There's No Place Like Home? How the Interview Method Affects Results with the Progress out of Poverty Index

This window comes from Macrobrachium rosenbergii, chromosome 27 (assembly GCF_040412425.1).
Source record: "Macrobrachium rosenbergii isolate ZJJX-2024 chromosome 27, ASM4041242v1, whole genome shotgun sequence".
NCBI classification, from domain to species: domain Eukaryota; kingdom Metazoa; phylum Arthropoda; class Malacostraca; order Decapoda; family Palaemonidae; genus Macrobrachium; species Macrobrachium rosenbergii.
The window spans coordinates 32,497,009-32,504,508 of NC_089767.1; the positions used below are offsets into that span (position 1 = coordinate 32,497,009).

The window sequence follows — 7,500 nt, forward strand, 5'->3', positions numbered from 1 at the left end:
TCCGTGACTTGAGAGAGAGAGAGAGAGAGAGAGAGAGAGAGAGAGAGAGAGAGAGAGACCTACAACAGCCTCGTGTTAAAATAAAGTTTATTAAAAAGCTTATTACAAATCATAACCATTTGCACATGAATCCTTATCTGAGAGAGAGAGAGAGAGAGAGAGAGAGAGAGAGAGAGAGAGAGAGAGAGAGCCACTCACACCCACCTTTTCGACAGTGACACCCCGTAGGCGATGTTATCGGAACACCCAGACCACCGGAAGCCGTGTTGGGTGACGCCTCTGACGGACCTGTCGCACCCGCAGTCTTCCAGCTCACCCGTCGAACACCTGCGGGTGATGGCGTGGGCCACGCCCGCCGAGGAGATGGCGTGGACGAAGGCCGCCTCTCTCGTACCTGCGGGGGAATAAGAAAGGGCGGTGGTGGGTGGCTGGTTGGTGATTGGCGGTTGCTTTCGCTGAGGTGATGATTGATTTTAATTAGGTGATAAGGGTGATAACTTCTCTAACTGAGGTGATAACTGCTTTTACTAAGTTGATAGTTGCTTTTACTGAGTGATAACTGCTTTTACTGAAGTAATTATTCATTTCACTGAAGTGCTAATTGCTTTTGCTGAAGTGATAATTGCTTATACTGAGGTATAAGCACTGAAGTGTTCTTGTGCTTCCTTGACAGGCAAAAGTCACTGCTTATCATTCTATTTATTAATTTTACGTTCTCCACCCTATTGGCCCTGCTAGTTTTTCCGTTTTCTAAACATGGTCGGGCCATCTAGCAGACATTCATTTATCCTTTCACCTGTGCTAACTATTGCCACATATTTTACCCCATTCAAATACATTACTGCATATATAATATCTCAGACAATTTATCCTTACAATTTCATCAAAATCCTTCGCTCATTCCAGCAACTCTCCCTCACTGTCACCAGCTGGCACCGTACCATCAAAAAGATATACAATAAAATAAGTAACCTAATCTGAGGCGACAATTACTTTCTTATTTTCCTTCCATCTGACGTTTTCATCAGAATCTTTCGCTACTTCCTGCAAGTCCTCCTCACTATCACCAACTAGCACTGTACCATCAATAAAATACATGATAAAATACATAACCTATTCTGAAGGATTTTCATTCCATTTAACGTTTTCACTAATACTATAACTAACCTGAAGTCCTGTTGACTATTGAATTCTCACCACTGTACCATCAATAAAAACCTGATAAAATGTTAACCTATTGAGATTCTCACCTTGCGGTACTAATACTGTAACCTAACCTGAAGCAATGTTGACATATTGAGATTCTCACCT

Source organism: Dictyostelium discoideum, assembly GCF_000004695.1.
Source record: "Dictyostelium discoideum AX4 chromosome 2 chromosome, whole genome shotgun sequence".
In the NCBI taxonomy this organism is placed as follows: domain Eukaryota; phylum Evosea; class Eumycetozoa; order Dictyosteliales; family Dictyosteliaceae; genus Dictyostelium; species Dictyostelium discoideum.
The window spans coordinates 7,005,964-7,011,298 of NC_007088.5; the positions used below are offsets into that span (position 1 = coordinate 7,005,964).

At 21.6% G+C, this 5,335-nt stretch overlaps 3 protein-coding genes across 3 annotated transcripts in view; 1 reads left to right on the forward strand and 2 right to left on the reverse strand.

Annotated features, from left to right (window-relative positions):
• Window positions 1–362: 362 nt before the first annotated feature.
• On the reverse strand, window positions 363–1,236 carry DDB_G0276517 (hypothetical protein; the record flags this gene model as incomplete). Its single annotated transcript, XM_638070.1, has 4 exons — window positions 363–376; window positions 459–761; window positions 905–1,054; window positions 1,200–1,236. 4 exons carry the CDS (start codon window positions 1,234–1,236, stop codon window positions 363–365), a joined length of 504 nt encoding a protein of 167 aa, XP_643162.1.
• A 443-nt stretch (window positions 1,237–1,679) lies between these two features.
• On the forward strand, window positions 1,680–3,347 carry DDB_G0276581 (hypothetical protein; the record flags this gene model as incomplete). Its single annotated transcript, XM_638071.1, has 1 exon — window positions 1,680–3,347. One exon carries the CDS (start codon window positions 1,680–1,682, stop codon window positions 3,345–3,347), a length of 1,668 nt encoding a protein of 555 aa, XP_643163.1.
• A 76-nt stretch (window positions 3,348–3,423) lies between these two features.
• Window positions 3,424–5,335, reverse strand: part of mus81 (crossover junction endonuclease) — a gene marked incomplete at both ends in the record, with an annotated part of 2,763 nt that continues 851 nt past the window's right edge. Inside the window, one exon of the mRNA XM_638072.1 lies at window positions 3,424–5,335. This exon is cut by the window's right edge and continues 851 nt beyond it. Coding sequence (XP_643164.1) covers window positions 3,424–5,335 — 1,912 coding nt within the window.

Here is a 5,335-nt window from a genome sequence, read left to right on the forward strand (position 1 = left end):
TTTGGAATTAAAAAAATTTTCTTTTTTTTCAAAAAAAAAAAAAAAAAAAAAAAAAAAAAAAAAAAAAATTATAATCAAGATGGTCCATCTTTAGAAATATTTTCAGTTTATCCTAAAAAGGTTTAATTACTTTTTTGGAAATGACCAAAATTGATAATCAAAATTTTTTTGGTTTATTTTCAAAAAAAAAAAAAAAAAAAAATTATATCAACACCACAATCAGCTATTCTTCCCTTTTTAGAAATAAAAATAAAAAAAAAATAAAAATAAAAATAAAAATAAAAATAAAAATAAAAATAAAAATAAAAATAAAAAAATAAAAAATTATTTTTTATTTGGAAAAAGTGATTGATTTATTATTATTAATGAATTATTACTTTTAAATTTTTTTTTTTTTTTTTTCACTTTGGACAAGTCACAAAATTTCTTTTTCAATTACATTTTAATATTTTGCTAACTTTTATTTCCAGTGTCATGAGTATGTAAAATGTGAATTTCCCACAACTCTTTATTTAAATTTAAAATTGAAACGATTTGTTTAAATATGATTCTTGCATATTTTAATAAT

This study randomizes the interview method for the Progress out of Poverty Index®, a short survey for estimating consumption-based poverty rates for participants in propoor programs. A face-to-face interview in participants’ homes is the most accurate, but it is also the most costly. In the test here in a poor, rural area in India, mis-reporting is disconcertingly frequent, yet the distribution of responses to survey questions—and estimated poverty rates—usually does not differ systematically between a given alternative method and the at-home benchmark. Estimated poverty rates, however, do differ across alternative methods, because completing an interview is linked both with the method and with participants’ poverty. To the extent that these results generalize, the PPI® can be used with alternative interview methods without affecting results as long as the alternative uses an enumerator and has the same (high) completion rates as with face-to-face, at-home interviews.